James Coney  

Love of passive is blind

James Coney

James Coney

Judging by the influence Vanguard has had on the investment industry, the company’s potential launch into financial advice could be the greatest shake-up of the sector since the Retail Distribution Review.

When it comes to passives, clearly there is a split in opinion among the adviser community. Based on my Twitter following, most financial advisers think the lovers of passive funds are blinded.

The view seems to be they have been lulled in to a sense of security by 12 years of rising markets and are now 100 per cent exposed when the market does fall – and it will. 

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It is hardly surprising that most financial advisers are active management advocates, with a belief that only a good manager can protect your returns from a storm.

Whatever your position in the active versus passive debate, there is little argument over the downward pressure Vanguard has applied to fees.

Its greatest achievement is not in taking billions out of active and into passive management, but in forcing price changes across the industry.

I do not believe that this is for one minute the result of unbundling of charges or of Mifid.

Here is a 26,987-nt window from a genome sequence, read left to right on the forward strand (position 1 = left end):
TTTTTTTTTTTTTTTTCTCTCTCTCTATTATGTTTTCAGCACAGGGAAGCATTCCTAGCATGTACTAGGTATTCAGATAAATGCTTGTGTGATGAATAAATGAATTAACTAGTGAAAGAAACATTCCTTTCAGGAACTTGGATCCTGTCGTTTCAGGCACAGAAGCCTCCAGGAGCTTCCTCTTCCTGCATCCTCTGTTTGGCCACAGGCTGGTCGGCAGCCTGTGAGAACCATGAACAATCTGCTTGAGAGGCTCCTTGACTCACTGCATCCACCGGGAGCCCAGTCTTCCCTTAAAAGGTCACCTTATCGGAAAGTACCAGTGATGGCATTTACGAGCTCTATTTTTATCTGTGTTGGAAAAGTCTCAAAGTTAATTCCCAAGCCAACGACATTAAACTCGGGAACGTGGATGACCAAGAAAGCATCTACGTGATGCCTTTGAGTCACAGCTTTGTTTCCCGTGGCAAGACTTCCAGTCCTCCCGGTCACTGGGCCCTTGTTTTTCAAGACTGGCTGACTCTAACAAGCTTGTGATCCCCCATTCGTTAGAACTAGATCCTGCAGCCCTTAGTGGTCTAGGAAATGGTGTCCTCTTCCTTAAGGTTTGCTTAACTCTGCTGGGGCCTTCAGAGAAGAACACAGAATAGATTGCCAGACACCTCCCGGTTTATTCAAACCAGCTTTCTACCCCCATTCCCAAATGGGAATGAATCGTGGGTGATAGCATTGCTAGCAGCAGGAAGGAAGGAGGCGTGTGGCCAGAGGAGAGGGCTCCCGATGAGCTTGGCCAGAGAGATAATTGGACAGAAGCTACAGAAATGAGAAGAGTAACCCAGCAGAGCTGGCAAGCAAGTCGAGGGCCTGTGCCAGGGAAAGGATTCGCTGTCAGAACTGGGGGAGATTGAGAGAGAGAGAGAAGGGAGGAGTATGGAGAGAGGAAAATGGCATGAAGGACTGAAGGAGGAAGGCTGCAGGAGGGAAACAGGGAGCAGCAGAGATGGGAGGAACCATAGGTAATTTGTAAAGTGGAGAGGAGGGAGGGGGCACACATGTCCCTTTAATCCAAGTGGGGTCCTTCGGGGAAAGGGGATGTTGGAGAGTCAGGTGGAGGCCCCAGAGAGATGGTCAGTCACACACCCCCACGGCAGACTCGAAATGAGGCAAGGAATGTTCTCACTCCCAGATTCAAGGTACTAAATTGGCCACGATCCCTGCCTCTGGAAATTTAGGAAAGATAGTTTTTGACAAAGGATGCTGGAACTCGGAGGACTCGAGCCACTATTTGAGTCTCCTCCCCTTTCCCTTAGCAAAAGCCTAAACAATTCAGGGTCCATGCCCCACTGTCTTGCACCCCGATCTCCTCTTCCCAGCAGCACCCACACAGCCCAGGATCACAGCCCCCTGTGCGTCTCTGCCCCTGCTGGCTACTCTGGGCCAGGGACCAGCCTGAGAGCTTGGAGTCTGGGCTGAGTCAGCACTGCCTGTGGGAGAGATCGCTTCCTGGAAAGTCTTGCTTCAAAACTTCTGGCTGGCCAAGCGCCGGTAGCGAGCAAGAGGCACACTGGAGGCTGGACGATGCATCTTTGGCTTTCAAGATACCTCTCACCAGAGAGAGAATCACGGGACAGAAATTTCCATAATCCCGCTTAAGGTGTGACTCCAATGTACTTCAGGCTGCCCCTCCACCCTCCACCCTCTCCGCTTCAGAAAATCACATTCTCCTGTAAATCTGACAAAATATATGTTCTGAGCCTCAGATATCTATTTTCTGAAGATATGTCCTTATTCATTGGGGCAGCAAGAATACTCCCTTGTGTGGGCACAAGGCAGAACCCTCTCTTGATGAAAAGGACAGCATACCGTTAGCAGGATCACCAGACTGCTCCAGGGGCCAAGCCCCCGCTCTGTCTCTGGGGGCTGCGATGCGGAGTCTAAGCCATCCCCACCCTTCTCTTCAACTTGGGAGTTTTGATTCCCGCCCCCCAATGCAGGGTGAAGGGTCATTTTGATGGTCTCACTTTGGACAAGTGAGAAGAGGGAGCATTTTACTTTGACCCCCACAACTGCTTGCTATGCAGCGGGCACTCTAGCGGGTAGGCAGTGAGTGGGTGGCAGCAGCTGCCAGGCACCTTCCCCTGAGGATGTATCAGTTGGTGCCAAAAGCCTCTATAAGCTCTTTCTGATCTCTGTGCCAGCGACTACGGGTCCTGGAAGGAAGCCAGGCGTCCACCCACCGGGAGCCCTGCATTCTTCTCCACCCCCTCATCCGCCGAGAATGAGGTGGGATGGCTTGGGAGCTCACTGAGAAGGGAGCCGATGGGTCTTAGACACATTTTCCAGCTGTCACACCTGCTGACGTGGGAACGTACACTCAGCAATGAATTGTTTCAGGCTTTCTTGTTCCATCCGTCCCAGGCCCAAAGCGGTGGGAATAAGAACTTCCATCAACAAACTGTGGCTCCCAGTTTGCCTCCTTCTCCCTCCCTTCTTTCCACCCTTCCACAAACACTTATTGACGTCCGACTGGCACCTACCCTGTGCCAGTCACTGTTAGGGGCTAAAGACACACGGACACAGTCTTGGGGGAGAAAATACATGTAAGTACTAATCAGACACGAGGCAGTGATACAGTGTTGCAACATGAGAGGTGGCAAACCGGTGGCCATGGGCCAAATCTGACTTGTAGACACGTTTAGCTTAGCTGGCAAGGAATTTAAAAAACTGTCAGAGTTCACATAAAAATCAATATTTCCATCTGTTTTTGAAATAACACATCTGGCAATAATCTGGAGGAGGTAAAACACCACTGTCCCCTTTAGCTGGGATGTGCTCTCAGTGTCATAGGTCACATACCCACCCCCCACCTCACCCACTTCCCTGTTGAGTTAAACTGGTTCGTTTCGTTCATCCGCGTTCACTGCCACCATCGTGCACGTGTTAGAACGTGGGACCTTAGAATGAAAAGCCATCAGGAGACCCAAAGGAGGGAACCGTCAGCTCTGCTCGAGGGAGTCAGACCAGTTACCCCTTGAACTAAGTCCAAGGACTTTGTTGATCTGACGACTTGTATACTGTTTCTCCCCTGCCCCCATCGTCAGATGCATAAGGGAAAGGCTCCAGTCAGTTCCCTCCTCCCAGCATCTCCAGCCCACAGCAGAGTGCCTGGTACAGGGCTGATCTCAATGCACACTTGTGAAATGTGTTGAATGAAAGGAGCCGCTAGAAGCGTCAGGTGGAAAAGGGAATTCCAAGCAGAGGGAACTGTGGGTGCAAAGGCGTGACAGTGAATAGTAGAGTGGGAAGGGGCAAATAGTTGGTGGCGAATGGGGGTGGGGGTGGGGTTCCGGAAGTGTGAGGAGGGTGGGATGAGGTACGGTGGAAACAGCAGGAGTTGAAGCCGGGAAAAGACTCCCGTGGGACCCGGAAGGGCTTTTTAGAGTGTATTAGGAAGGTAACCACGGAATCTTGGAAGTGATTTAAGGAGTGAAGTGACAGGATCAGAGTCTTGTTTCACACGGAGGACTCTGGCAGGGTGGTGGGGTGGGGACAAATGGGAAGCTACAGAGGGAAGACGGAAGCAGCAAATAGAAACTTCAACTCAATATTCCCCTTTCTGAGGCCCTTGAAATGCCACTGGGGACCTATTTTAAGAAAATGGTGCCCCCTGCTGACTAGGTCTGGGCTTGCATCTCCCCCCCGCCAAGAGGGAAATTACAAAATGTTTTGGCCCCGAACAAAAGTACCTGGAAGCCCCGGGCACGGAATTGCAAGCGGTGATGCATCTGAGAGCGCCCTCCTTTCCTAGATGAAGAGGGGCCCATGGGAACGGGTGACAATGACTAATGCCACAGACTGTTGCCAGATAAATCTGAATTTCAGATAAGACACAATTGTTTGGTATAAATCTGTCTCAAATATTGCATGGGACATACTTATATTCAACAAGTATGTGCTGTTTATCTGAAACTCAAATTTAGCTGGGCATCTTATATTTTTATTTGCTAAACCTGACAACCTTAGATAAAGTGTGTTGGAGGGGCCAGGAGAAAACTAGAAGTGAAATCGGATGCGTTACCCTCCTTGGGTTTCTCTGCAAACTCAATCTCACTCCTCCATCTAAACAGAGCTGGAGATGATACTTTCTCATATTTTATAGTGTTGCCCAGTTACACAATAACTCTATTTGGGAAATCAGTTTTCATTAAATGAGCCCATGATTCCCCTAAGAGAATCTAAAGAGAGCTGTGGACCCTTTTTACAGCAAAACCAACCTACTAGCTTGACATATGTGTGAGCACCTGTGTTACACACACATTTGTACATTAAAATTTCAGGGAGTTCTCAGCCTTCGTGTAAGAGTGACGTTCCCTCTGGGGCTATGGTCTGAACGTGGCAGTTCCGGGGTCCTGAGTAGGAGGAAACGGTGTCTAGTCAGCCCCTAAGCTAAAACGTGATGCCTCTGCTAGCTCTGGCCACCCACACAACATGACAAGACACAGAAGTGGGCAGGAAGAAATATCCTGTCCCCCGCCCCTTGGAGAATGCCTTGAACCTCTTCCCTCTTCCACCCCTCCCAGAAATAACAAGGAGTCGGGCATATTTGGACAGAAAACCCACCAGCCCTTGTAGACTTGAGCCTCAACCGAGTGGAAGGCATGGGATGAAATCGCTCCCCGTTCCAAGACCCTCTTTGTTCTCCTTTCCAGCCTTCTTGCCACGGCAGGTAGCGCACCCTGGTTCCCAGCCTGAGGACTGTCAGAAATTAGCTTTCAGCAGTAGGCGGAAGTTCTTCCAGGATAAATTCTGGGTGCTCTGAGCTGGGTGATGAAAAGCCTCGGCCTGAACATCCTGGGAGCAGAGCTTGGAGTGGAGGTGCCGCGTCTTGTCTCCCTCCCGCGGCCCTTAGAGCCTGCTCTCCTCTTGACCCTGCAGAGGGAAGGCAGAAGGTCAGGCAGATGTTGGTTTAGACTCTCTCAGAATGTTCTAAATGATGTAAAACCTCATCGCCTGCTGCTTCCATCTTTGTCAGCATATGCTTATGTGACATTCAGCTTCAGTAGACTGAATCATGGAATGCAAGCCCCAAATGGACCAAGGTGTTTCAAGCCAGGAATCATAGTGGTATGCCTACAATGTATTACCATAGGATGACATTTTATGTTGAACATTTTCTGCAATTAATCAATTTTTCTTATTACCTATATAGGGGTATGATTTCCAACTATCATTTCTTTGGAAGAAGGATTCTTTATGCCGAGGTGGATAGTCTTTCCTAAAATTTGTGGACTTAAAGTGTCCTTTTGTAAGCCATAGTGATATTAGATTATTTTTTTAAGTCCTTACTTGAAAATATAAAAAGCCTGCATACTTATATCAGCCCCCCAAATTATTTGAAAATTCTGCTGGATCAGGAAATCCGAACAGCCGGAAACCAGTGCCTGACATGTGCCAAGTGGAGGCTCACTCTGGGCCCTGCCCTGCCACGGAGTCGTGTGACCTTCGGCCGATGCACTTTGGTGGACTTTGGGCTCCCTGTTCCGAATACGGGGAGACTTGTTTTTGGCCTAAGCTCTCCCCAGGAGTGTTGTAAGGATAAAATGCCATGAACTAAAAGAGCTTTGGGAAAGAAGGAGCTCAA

As far as ordinary investors are concerned these changes have been meaningless.

For more than a decade before the onslaught of Vanguard the consumer press tried to argue for lower fund charges, pointing to the dramatic reduction in yield over time.

The argument back then was that ordinary consumers did not care. 

But then came Vanguard and a voice from inside the industry that talked about costs and charges – and it practised what it preached.

And what do you know? Once consumers were able to get a grip on costs, it turned out they did care after all.

Financial advisers should take note of this pattern.

I am afraid to say that I do find the industry complacent and unwilling to acknowledge its own failings.

That is a generalisation, I know, and there are good individuals, but as a whole the industry is poor at analysing where it can improve, and too quick to reject criticism.

Should Vanguard come in with a low-cost, flat-fee advice model, as it has in the US, what would that mean for financial advice over here?

Last week, new entrant Bancroft Wealth announced a single-cost advice figure, and was met with large amounts of disdain from advisers (again, those that popped up on my Twitter feed). 

I happen to agree with the assessment that there is no way a company can offer a low flat fee and whole-of-market advice and financial planning. The problem is that many companies are currently very bad at setting out the value from their current model. We have been here before.

If you do not know the true cost and do not fully understand the service you are getting, you cannot tell the value – and financial advice has a value problem. Vanguard has been very good at showing where it can add value in a market. When it arrives, shake-ups normally follow.